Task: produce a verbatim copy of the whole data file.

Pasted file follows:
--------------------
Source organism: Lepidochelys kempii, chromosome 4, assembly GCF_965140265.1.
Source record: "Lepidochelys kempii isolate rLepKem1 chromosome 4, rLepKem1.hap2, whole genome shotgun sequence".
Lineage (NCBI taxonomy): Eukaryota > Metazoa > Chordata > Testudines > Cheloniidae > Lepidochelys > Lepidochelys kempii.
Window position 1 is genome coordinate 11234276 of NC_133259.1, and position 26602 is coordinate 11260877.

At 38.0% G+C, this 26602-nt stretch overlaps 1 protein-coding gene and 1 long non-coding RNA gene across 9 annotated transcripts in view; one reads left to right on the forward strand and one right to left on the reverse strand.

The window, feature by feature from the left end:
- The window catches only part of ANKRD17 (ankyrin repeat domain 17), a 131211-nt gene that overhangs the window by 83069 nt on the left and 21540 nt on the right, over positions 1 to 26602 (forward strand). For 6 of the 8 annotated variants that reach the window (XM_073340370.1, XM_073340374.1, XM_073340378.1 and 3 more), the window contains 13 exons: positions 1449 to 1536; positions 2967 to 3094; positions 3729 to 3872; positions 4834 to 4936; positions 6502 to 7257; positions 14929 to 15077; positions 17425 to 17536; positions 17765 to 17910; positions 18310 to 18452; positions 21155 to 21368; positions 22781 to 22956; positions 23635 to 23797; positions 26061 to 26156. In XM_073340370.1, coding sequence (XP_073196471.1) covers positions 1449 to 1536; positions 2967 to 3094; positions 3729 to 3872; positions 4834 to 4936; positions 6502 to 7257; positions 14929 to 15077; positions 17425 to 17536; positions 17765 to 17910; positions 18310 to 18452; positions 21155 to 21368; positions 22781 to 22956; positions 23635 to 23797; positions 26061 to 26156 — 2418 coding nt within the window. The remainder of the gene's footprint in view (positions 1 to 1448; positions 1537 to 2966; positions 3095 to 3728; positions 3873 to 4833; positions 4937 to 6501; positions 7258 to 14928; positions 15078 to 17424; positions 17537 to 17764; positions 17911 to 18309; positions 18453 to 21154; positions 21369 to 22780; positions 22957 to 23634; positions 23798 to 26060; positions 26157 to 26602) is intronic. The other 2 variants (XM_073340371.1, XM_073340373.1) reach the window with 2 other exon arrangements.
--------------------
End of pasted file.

Source organism: Lepidochelys kempii, chromosome 4, assembly GCF_965140265.1.
Source record: "Lepidochelys kempii isolate rLepKem1 chromosome 4, rLepKem1.hap2, whole genome shotgun sequence".
Lineage (NCBI taxonomy): Eukaryota > Metazoa > Chordata > Testudines > Cheloniidae > Lepidochelys > Lepidochelys kempii.
Window position 1 is genome coordinate 11234276 of NC_133259.1, and position 26602 is coordinate 11260877.

At 38.0% G+C, this 26602-nt stretch overlaps 1 protein-coding gene and 1 long non-coding RNA gene across 9 annotated transcripts in view; one reads left to right on the forward strand and one right to left on the reverse strand.

The window, feature by feature from the left end:
- The window catches only part of ANKRD17 (ankyrin repeat domain 17), a 131211-nt gene that overhangs the window by 83069 nt on the left and 21540 nt on the right, over positions 1 to 26602 (forward strand). For 6 of the 8 annotated variants that reach the window (XM_073340370.1, XM_073340374.1, XM_073340378.1 and 3 more), the window contains 13 exons: positions 1449 to 1536; positions 2967 to 3094; positions 3729 to 3872; positions 4834 to 4936; positions 6502 to 7257; positions 14929 to 15077; positions 17425 to 17536; positions 17765 to 17910; positions 18310 to 18452; positions 21155 to 21368; positions 22781 to 22956; positions 23635 to 23797; positions 26061 to 26156. In XM_073340370.1, coding sequence (XP_073196471.1) covers positions 1449 to 1536; positions 2967 to 3094; positions 3729 to 3872; positions 4834 to 4936; positions 6502 to 7257; positions 14929 to 15077; positions 17425 to 17536; positions 17765 to 17910; positions 18310 to 18452; positions 21155 to 21368; positions 22781 to 22956; positions 23635 to 23797; positions 26061 to 26156 — 2418 coding nt within the window. The remainder of the gene's footprint in view (positions 1 to 1448; positions 1537 to 2966; positions 3095 to 3728; positions 3873 to 4833; positions 4937 to 6501; positions 7258 to 14928; positions 15078 to 17424; positions 17537 to 17764; positions 17911 to 18309; positions 18453 to 21154; positions 21369 to 22780; positions 22957 to 23634; positions 23798 to 26060; positions 26157 to 26602) is intronic. The other 2 variants (XM_073340371.1, XM_073340373.1) reach the window with 2 other exon arrangements.